In the summer of 2001, on one of her many visits to East Patchogue, 10-year-old Sidonie Fery wrote a simple message from a silly movie onto a piece of notebook paper, stuck it in a green, glass ginger-ale bottle and threw it into Great South Bay.
That bottle, with Fery's note, was found in December during superstorm Sandy cleanup, about 2 miles away on the beach at the Patchogue Beach Club -- and about a year and a half after Fery's accidental death at the age of 18.
"Be excellent to yourself, dude," it said.
The message is a line from the 1989 science fiction comedy movie "Bill & Ted's Excellent Adventure," one of Fery's favorites. She died in 2010 after falling off a cliff in Switzerland, where she was attending boarding school.
"It triggered all these memories," said Georgia Read, the daughter of Fery's mom's best friend, and one of the two sisters who hosted Fery every summer for her entire life. "I think if it's not a message [from her], then it's very ironic and very meaningful."
Read, who is now 23 and living in Manhattan, said Thursday that only two of the six bottles the three girls threw into the water over a couple summers have been found. A bottle tossed by her younger sister, Claire Read, was found the same year it was tossed -- also in 2001 -- a few communities to the west.
On Saturday, the Patchogue Parks Department staff plan to dedicate a plaque to Fery, said Maria Giustizia, Patchogue director of parks and recreation. The plaque will be placed on a rock in a flower garden near the beach where the bottle was found. The Read family and Fery's mother plan to attend.
The plaque has a picture of Fery and words underneath that say, "Be excellent to yourself, dude. I learned that even though someone is very small, they may have a big heart."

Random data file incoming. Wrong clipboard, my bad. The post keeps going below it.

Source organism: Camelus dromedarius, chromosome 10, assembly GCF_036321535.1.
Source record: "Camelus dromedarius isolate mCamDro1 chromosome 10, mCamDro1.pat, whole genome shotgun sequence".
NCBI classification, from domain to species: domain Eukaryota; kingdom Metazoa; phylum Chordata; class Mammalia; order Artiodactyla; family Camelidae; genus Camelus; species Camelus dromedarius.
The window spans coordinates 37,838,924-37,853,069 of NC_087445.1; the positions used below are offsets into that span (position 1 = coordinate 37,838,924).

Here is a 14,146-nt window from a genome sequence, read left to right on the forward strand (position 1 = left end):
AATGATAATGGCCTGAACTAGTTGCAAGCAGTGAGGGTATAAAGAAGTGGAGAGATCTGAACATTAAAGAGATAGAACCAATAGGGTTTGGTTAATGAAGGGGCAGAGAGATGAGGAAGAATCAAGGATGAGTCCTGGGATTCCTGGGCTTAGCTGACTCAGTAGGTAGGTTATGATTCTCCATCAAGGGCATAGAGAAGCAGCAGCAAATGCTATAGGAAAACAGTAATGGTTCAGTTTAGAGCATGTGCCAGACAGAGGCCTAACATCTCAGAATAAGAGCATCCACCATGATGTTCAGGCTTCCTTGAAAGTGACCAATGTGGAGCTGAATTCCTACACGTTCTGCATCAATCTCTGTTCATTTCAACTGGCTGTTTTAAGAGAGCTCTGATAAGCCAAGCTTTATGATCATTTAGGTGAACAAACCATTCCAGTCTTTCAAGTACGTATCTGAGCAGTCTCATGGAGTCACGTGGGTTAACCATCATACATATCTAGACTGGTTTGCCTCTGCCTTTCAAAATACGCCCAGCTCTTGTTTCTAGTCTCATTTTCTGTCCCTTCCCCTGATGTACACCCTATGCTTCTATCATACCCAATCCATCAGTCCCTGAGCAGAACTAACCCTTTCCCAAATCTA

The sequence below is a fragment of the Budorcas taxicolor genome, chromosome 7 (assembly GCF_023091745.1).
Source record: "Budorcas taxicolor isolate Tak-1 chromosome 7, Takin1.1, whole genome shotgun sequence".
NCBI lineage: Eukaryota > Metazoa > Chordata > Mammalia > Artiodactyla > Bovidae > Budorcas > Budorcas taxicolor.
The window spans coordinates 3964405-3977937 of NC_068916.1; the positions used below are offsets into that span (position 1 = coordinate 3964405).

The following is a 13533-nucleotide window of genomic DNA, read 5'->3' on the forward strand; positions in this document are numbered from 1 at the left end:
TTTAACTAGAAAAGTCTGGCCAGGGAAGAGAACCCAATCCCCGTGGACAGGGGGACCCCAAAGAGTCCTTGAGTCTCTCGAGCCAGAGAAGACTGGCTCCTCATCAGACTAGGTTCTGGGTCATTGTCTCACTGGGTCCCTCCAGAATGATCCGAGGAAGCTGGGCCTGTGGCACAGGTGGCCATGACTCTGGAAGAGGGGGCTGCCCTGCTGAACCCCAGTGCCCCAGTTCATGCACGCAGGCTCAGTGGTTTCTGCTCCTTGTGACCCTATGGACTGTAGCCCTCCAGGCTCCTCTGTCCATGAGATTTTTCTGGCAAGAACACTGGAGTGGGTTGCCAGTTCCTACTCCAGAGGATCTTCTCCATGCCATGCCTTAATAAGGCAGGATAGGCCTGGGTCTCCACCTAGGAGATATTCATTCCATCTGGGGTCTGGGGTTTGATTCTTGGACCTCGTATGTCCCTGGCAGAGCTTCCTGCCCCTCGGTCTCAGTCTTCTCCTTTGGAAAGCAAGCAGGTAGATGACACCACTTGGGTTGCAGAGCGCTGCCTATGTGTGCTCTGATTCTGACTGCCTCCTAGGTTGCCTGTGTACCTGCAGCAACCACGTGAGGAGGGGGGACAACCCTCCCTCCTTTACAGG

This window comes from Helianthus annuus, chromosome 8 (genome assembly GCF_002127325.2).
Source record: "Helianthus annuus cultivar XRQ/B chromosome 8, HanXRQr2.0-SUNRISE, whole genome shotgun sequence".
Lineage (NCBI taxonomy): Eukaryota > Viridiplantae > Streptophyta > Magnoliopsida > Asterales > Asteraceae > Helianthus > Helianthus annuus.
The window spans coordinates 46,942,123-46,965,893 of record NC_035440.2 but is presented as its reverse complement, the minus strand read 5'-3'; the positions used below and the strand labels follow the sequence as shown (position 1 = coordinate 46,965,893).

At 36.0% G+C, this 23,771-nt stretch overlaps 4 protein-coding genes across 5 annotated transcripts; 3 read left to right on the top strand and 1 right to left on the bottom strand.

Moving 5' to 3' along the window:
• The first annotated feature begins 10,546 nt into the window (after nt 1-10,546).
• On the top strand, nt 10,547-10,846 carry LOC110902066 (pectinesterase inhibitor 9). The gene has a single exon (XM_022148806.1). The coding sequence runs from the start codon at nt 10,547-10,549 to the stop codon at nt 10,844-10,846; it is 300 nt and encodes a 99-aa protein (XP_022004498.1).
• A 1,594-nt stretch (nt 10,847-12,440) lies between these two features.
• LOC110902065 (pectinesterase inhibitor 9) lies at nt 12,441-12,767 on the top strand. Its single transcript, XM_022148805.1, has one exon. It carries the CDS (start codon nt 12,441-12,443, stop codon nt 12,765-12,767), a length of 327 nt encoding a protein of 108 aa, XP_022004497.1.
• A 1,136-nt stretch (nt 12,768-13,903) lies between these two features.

The note, which included a phone number, was found by workers who were cleaning up wood, garbage and other debris from the beach. Brian Waldron, an employee with the Patchogue Parks Department for 23 years, dialed the number thinking it was a joke.
He left a message for Mimi Fery, 58, of Manhattan, Fery's mother, who is still living in the same apartment that she was when Sidonie was 10. When she called him back, he was shocked.
"She wanted that bottle really bad," he said Thursday.
Waldron arranged for Mimi to pick up the bottle, and handed her a second bottle that he filled with sand from the beach where the note was found.
"I said to her that I really feel that your daughter was looking down on us, wanted us to find the bottle and wanted us to give you a call," Waldron said.
Mugs with a picture drawn by Fery will be sold at Saturday's event, with proceeds going toward what the department calls The Sidonie Foundation. The fund will be used to pay for children to attend arts programs offered through the department during the summer.
The event will take place at noon at Patchogue Beach Club.
"They're making her a permanent resident of that town," Mimi Fery said. "It makes her spirit continue."